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Benz speed recognition tech tripped in Aus
Local speed signs force Benz to reconfigure active safety tech in Australia
30 Mar 2017
MERCEDES-BENZ Australia/Pacific has revealed that it will not introduce the speed limit recognition system that can sync with adaptive cruise control available globally on the S-Class from later this year, following issues with Australian signage detection.
Speaking with GoAuto at the national media launch of the Mercedes-AMG E43 in Melbourne last week, Mercedes-Benz manager of validation and communication for active safety and assistance systems, Jochen Haab, revealed that Australia’s time-based school zones and flashing variable speed signs have tripped up its speed limit recognition system, and will be omitted from local vehicles.
The system, dubbed Active Speed Limit Assist, uses navigation data linked with stereo cameras detecting speed signs to automatically set the cruise control system, which is set to debut globally in the facelifted Mercedes-Benz S-Class due for public reveal at next month’s New York motor show.
“The biggest thing that will not be there for (Australian S-Class) market launch will be the speed limit assist,” Mr Haab explained, adding that current systems that only display the speed limit in the information display did not have the same consequences of a false speed limit reading compared with the active cruise control adaption system being introduced.
“The basis of a speed adaption system is a speed recognition system, now a speed recognition is a system that displays the recognised speed in your instrument or head-up display, and if you have that display you are still responsible for adjusting your speed, it’s an information system.
“The tolerances you have there, because you still have the responsibility of driving as fast as you should, is still with you, so the tolerance of a ‘false positive’ or ‘falsely detected signage’ is not so dramatic.
“When you take the next step, which we do on a global scale in many countries (with S-Class) and (adaptive cruise control) automatically adapts to that speed, then of course it becomes a whole different story, because the car will react.”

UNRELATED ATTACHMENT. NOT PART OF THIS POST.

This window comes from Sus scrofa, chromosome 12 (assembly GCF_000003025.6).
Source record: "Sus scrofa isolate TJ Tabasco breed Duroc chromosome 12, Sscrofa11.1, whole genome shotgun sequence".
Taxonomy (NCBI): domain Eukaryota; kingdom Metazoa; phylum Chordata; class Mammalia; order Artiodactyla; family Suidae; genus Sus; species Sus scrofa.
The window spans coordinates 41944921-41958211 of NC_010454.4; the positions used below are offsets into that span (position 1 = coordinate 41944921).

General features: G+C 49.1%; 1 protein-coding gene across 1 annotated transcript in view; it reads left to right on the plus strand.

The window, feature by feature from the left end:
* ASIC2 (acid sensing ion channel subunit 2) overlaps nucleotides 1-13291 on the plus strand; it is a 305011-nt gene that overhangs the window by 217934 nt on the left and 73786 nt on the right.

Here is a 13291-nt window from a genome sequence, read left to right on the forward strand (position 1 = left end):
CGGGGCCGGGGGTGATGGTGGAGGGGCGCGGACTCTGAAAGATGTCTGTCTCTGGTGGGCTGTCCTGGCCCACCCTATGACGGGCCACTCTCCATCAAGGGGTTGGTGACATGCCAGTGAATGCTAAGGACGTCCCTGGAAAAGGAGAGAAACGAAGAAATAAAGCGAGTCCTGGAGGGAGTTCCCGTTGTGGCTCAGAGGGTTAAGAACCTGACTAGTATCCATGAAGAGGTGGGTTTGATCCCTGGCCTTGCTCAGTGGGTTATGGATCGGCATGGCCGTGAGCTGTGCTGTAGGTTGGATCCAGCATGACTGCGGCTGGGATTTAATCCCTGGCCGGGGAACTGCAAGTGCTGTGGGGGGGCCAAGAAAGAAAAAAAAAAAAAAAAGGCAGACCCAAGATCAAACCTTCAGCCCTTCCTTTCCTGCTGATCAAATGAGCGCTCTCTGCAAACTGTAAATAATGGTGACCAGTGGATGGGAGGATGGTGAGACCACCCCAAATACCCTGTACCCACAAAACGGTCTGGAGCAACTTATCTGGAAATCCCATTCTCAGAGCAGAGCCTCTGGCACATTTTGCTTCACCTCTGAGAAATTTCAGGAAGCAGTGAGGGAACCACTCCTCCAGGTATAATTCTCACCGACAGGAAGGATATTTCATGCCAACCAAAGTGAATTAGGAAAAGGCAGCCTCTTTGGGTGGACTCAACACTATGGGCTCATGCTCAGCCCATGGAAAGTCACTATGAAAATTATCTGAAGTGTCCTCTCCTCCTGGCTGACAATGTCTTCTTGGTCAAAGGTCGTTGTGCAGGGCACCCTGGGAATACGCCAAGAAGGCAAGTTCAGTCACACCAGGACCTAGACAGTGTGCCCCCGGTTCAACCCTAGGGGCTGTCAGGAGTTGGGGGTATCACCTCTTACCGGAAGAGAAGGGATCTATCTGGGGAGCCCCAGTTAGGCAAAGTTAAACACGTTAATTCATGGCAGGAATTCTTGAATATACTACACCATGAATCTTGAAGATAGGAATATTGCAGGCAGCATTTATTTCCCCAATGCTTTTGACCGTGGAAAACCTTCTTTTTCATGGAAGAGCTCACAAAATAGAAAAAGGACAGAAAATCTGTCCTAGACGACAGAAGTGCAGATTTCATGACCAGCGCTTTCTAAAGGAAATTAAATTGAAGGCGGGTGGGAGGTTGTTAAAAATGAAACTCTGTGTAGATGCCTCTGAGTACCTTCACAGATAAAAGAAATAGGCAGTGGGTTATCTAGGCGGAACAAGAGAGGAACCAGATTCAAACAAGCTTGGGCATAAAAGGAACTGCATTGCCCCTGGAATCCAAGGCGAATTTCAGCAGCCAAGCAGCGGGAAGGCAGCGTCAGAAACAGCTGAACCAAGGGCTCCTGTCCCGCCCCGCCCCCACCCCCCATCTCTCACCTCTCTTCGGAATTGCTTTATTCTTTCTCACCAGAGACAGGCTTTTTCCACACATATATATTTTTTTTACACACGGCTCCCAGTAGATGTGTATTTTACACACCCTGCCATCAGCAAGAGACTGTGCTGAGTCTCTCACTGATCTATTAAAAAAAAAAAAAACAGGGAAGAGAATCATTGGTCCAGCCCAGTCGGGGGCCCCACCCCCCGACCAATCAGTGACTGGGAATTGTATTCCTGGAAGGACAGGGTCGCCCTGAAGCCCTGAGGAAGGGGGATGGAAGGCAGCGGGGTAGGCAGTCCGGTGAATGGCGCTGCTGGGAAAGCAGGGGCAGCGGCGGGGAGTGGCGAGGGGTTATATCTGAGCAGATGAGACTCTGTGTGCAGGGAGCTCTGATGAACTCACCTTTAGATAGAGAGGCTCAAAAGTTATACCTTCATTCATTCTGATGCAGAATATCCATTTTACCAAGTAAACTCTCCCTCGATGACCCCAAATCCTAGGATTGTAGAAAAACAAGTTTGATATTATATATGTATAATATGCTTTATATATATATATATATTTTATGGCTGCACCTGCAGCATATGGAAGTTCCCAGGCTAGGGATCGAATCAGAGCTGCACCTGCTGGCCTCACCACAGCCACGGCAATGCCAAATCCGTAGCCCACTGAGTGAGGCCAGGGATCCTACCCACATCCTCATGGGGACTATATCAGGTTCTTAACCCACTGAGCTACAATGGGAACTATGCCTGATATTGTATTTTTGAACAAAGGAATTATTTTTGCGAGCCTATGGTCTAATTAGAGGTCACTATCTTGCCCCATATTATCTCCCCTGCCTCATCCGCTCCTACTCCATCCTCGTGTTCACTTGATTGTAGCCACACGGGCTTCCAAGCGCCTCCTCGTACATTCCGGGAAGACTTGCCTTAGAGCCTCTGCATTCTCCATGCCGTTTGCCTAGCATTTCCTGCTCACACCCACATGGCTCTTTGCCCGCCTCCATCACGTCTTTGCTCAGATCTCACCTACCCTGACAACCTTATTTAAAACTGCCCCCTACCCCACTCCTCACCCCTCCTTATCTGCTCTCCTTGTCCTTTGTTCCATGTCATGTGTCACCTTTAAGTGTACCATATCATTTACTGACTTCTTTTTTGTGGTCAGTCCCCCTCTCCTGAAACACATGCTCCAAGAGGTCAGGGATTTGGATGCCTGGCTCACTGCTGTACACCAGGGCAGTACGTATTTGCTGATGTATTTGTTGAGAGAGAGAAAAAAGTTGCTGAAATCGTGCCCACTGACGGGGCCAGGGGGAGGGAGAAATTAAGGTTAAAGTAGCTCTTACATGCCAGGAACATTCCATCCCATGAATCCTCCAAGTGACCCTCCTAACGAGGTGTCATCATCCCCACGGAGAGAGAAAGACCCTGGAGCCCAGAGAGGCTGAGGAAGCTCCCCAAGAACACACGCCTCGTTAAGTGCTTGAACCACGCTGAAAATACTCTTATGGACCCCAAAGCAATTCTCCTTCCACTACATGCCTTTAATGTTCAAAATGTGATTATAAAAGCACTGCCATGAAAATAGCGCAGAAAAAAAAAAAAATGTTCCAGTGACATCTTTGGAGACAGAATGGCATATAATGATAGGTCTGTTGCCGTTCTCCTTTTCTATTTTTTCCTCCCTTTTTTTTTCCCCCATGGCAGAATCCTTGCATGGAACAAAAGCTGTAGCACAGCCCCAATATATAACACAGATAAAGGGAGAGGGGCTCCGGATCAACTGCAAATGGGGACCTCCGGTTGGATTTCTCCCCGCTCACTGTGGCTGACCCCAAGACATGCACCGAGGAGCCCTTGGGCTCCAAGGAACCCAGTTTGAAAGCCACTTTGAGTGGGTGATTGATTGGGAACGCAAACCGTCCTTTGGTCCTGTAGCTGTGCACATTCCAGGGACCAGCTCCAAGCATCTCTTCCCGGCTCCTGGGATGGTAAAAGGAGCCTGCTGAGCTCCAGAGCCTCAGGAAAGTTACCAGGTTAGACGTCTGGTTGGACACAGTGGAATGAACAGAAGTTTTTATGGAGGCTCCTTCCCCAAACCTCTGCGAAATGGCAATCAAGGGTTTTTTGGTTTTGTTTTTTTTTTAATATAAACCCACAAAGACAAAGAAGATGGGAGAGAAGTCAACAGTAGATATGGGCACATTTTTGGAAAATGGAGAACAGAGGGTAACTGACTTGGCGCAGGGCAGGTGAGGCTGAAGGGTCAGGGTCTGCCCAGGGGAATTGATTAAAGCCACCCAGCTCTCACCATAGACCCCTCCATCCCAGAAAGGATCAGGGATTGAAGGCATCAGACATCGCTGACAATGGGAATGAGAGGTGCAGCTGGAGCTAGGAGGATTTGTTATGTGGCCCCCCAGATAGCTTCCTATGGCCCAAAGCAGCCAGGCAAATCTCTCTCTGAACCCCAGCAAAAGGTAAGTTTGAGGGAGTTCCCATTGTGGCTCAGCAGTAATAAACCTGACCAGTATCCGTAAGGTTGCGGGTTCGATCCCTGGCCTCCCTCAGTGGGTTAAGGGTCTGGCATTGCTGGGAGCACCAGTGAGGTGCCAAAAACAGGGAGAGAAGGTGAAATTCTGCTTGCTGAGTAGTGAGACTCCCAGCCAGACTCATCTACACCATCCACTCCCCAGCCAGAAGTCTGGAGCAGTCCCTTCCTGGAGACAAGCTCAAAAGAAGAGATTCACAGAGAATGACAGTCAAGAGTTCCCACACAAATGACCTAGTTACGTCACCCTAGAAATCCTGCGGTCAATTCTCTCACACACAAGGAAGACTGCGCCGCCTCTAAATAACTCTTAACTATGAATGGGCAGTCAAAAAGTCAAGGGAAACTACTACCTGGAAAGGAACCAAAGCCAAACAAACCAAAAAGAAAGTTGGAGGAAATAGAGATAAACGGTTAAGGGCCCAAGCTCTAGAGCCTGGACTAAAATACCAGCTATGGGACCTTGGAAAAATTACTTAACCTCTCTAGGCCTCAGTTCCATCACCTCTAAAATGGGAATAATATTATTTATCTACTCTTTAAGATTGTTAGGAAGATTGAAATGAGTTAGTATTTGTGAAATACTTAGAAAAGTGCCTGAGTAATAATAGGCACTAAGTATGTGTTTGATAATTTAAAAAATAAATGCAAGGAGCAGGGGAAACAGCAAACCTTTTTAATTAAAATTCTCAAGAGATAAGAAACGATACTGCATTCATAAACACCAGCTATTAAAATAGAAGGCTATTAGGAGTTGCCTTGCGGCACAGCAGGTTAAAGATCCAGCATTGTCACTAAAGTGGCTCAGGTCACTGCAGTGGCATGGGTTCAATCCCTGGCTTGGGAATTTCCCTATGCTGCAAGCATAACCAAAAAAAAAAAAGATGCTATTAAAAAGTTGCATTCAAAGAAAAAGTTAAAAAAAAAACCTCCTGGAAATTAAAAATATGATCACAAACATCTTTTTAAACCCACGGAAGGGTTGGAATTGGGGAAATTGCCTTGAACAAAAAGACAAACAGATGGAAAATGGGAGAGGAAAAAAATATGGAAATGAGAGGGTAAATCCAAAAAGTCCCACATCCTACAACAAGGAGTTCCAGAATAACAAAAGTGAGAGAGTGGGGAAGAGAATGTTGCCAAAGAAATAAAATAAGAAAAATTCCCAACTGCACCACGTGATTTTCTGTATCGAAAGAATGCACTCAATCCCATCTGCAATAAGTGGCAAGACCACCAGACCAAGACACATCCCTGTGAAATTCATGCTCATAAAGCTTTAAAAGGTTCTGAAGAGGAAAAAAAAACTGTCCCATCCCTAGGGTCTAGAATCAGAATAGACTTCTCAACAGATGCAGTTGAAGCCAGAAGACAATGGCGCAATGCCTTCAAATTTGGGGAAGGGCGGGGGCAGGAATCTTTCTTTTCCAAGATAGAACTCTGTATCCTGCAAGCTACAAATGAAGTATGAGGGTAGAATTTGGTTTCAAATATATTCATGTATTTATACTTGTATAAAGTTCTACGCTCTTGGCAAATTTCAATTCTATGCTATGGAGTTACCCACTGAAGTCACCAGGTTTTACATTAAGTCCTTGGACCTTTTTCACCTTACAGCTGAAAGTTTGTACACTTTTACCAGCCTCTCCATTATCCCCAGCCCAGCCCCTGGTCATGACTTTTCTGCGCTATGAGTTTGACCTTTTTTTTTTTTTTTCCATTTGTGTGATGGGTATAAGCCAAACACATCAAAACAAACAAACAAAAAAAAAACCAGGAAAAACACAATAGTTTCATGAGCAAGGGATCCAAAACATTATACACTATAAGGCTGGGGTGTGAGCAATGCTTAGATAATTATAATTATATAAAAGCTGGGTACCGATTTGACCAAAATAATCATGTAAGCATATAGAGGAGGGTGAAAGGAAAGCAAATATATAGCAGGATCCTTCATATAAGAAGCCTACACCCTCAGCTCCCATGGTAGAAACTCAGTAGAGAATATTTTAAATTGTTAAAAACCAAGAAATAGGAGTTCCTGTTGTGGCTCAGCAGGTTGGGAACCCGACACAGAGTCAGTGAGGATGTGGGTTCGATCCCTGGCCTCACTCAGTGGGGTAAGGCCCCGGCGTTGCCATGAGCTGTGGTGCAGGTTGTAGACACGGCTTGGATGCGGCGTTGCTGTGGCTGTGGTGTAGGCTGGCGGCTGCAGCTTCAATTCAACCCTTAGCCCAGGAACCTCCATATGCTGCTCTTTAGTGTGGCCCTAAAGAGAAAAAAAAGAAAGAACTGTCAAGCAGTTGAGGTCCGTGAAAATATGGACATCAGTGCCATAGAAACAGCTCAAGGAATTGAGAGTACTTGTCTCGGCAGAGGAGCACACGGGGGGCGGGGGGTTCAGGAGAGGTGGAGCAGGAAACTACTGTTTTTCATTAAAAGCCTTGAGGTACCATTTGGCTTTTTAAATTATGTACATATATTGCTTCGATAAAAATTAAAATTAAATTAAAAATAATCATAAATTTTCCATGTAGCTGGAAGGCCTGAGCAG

He advised that the flashing red ring of a variable speed limit sign on the freeway, or to denote that a school zone is active, have not been part of the Active Speed Limit Assist development program as such signage is not found in many countries around the world. The flashing part of the equation, he said, could result in a failed detection of the sign or a false reading of the sign.
“Imagine driving on the motorway and you had one of those flashing LED signs,” he continued.
“You could have say 100km/h and it goes down to 40km/h because of road construction. If it didn’t pick it up you would be speeding with 100km/h, which is dangerous. It could get expensive or even nastier than that. We don’t have that (in Germany).”
Even without the flashing issue of a school zone, however, the system is unable to read at which times the school zones are enforced, which could regulate the vehicle to drive at a lower speed when it is not required to do so.
“We cannot ‘read’ but we can only compare standards through a database,” he said.
“Reading skills of cars will improve, you all know how fast picture detection systems (have evolved) these days, but we have to get close to 100 per cent. A 70 per cent solution would not be very good realistically on the road (particularly) if you pass that same sign every day.”
While the Mercedes-Benz system will automatically adapt to the speed limit sign, the driver can also override the system by pressing the throttle in under two seconds of a speed limit change.
Rival BMW has introduced speed limit adaption software on its 5 Series and 7 Series models, but conversely the system first asks whether the driver wants to adapt the active cruise control to the recognised speed sign. Mr Haab believed that this was not an adequate solution for Mercedes-Benz, however.
“That could be one (solution) and we did look at that in development, but we weren’t happy with it,” he said of the BMW system.
“We as engineers weren’t happy with it and (in) field validation even in most countries … our research shows people weren’t happy with that. Sometimes it was too much information for them, with every speed sign: ‘Do you want to accept yes/no?’ it distracts as well.
“From the research we did in field validation we will not do that. We feel that if we show (the speed) it should be as good as possible, and what we experienced here led us to the decision to say no, we’ll code it out for Australia. We don’t want people to have false information.”
Mr Haab revealed that part of the reason for the announcement that Mercedes-Benz would use an E-Class prototype in Australia was for research into next-generation active safety systems including finding solutions to recognise our particular signage.
“One of the goals of this car (E-Class prototype) is … we are looking into the problems we’re running into,” he added.
“School zones, flashing LED signs, (we will test) then we’ll draw our conclusions. If I knew the solution I wouldn’t have to test. On a short-term timeline we could come up with a solution that we feel is Mercedes-like.
“It (the BMW system) could be a solution for Australia, but a better way would be to look for those ‘dirty spots’ and clean them out. That’s the better way to go.”
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